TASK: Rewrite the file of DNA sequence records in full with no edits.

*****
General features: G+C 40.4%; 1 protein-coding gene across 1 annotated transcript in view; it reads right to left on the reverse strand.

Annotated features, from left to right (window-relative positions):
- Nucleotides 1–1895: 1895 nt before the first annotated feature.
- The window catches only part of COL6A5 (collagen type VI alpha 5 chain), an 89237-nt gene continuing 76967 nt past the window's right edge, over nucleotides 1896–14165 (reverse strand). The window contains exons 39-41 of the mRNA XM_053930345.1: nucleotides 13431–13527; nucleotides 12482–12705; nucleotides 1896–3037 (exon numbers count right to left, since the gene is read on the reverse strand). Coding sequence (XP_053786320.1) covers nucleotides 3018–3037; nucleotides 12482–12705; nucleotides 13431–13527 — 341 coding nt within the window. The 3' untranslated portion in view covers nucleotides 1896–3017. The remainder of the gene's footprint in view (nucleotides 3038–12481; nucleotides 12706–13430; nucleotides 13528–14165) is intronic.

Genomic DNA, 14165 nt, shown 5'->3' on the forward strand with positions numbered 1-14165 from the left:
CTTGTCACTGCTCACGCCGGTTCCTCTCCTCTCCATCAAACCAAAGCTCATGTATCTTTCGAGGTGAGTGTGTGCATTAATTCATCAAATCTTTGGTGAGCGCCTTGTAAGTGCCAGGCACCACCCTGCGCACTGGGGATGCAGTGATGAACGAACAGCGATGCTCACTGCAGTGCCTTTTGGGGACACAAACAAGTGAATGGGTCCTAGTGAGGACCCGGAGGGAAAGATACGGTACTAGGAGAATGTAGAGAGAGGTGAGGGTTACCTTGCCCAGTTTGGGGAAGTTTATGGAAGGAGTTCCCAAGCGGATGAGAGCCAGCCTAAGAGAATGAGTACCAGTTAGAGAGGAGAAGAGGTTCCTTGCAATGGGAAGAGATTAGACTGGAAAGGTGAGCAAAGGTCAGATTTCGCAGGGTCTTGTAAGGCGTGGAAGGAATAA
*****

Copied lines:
General features: G+C 40.4%; 1 protein-coding gene across 1 annotated transcript in view; it reads right to left on the reverse strand.

Annotated features, from left to right (window-relative positions):
- Nucleotides 1–1895: 1895 nt before the first annotated feature.
- The window catches only part of COL6A5 (collagen type VI alpha 5 chain), an 89237-nt gene continuing 76967 nt past the window's right edge, over nucleotides 1896–14165 (reverse strand). The window contains exons 39-41 of the mRNA XM_053930345.1: nucleotides 13431–13527; nucleotides 12482–12705; nucleotides 1896–3037 (exon numbers count right to left, since the gene is read on the reverse strand). Coding sequence (XP_053786320.1) covers nucleotides 3018–3037; nucleotides 12482–12705; nucleotides 13431–13527 — 341 coding nt within the window. The 3' untranslated portion in view covers nucleotides 1896–3017. The remainder of the gene's footprint in view (nucleotides 3038–12481; nucleotides 12706–13430; nucleotides 13528–14165) is intronic.

Genomic DNA, 14165 nt, shown 5'->3' on the forward strand with positions numbered 1-14165 from the left:
CTTGTCACTGCTCACGCCGGTTCCTCTCCTCTCCATCAAACCAAAGCTCATGTATCTTTCGAGGTGAGTGTGTGCATTAATTCATCAAATCTTTGGTGAGCGCCTTGTAAGTGCCAGGCACCACCCTGCGCACTGGGGATGCAGTGATGAACGAACAGCGATGCTCACTGCAGTGCCTTTTGGGGACACAAACAAGTGAATGGGTCCTAGTGAGGACCCGGAGGGAAAGATACGGTACTAGGAGAATGTAGAGAGAGGTGAGGGTTACCTTGCCCAGTTTGGGGAAGTTTATGGAAGGAGTTCCCAAGCGGATGAGAGCCAGCCTAAGAGAATGAGTACCAGTTAGAGAGGAGAAGAGGTTCCTTGCAATGGGAAGAGATTAGACTGGAAAGGTGAGCAAAGGTCAGATTTCGCAGGGTCTTGTAAGGCGTGGAAGGAATAA